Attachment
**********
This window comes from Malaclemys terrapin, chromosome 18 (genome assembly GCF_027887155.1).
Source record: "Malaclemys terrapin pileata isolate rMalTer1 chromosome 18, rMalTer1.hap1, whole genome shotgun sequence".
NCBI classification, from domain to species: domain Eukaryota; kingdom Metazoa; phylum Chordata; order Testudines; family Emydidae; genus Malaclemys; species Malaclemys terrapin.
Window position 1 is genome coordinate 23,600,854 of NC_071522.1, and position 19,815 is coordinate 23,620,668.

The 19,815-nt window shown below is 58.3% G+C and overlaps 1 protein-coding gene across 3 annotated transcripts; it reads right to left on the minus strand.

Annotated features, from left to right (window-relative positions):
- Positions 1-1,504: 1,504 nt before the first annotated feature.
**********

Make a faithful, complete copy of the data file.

This window comes from Malaclemys terrapin, chromosome 18 (genome assembly GCF_027887155.1).
Source record: "Malaclemys terrapin pileata isolate rMalTer1 chromosome 18, rMalTer1.hap1, whole genome shotgun sequence".
NCBI classification, from domain to species: domain Eukaryota; kingdom Metazoa; phylum Chordata; order Testudines; family Emydidae; genus Malaclemys; species Malaclemys terrapin.
Window position 1 is genome coordinate 23,600,854 of NC_071522.1, and position 19,815 is coordinate 23,620,668.

The 19,815-nt window shown below is 58.3% G+C and overlaps 1 protein-coding gene across 3 annotated transcripts; it reads right to left on the minus strand.

Annotated features, from left to right (window-relative positions):
- Positions 1-1,504: 1,504 nt before the first annotated feature.